Patrik Eliáš (Czech pronunciation: [ˈpatrɪk ˈɛlɪjaːʃ] (listen); born 13 April 1976) is a Czech-American former professional hockey winger who played 20 seasons in the National Hockey League with the New Jersey Devils. Eliáš is the franchise's all-time leader in points, goals and assists, and he holds the franchise records for the most points in a season (96) along with most career game-winning goals (79). Eliáš has won the Stanley Cup twice with the Devils, in 2000 and 2003.

Platoon (film)

Platoon is a 1986 American anti-war film written and directed by Oliver Stone, starring Tom Berenger, Willem Dafoe, Charlie Sheen, Keith David, Kevin Dillion, John C. McGinley, Forest Whitaker, and Johnny Depp. It is the first film of a trilogy of Vietnam War films directed by Stone, followed by Born on the Fourth of July (1989) and Heaven & Earth (1993). The film, based on Stone's experience from the war, follows a U.S. Army volunteer (Sheen) fighting in the war while his two sergeants (Berenger and Dafoe) argue over the leadership of the platoon.

Stone wrote the screenplay based upon his experiences as a U.S. infantryman in Vietnam, to counter the vision of the war portrayed in John Wayne's The Green Berets. Although having written films such as Midnight Express and Scarface, Stone struggled to get the film developed until Hemdale Film Corporation acquired the project along with Salvador. Filming took place in the Philippines in February 1986 and lasted 54 days. Platoon was the first Hollywood film to be written and directed by a veteran of the Vietnam War.Upon its release, Platoon received critical acclaim for Stone's directing and screenplay, the performances, cinematography, battle sequences, and realism. The film was a box office success upon its release, grossing $138.5 million domestically against its $6 million budget. The film was nominated for eight Academy Awards at the 59th Academy Awards, and won four including Best Picture, Best Director for Stone, Best Sound and Best Film Editing. In 1998, the American Film Institute placed Platoon at #83 in their "AFI's 100 Years ... 100 Movies" poll.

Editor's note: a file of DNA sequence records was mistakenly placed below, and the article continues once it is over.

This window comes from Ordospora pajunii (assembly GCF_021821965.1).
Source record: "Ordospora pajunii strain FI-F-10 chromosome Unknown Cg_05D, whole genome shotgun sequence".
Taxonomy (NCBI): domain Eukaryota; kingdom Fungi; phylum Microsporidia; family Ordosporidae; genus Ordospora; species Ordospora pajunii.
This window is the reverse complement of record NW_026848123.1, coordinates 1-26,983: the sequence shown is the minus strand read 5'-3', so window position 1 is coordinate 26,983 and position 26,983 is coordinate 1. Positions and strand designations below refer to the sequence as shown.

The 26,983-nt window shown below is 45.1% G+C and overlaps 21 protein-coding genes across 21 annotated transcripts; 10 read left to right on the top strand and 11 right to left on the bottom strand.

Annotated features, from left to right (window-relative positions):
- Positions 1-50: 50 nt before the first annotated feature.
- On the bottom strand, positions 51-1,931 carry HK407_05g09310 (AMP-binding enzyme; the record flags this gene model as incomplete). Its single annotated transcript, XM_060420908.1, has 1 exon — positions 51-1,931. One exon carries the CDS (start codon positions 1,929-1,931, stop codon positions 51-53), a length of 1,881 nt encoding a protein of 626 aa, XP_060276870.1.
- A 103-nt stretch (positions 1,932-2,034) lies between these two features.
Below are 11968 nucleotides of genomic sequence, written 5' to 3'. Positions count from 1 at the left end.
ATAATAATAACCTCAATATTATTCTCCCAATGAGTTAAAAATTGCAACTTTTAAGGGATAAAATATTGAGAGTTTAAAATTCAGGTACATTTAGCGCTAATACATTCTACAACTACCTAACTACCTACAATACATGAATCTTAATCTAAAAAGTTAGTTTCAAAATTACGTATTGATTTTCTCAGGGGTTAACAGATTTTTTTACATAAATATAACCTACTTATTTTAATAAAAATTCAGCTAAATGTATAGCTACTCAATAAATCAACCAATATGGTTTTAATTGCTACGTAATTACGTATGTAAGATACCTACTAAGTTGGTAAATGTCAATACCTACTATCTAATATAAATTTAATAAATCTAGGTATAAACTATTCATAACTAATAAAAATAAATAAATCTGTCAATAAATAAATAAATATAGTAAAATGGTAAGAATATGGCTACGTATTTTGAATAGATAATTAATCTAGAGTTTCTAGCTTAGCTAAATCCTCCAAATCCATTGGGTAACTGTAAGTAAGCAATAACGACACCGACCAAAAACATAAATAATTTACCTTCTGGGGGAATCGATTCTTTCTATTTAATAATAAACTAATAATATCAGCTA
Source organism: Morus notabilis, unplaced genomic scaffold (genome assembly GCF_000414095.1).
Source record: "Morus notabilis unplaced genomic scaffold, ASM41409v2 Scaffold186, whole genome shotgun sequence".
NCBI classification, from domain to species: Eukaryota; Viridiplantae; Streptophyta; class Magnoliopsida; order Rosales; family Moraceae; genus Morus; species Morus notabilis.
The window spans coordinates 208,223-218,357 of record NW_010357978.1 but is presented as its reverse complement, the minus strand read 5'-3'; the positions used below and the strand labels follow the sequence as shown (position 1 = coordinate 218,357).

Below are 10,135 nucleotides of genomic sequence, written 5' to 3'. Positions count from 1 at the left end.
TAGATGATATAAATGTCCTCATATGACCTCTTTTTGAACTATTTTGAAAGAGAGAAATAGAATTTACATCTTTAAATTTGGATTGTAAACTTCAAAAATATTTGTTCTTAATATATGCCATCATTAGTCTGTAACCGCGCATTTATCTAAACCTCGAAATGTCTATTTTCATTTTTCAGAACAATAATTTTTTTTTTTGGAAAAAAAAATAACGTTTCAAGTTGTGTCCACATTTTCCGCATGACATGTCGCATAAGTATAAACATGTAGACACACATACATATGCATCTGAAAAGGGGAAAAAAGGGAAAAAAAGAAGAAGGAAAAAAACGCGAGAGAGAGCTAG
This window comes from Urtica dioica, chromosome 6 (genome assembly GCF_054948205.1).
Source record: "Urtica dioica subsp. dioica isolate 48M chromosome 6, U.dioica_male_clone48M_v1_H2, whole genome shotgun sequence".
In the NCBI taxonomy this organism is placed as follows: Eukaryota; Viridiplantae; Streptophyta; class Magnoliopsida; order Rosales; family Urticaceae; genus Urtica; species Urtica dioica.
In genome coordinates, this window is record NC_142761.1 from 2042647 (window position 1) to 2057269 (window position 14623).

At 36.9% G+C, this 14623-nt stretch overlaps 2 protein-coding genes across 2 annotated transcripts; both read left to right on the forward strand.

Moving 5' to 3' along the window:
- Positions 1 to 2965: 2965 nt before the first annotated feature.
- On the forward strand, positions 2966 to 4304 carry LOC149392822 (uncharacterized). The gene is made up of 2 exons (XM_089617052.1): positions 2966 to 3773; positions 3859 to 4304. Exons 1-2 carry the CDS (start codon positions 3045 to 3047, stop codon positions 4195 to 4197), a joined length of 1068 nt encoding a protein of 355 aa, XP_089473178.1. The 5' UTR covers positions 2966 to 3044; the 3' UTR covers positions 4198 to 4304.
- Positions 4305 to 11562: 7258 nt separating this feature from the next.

Plutarco Elías Calles

Plutarco Elías Calles (Spanish pronunciation: [pluˈtaɾko eˈli.as ˈkaʝes]; September 25, 1877 – October 19, 1945) was a Mexican general and politician. He was the powerful interior minister under President Álvaro Obregón, who chose Calles as his successor. The 1924 Calles presidential campaign was the first populist presidential campaign in the nation's history, as he called for land redistribution and promised equal justice, more education, additional labor rights, and democratic governance. Calles indeed tried to fulfill his promises during his populist phase (1924–26) but later entered a State atheism phase (1926–28).

After leaving office he continued to be the dominant leader from 1928 to 1935, a period known as the Maximato, named after the title Calles gave himself as "Jefe Máximo" ("Maximum Chief") of the Revolution. Calles is most noted for a fierce backlash against Catholics, which led to the Cristero War, a civil war between Catholic rebels and government forces, and for founding the Partido Nacional Revolucionario (National Revolutionary Party, or PNR), which became the Partido de la Revolución Mexicana (Party of the Mexican Revolution, or PRM) and later the Institutional Revolutionary Party (PRI), that governed Mexico from 1929 to 2000 under these three different names.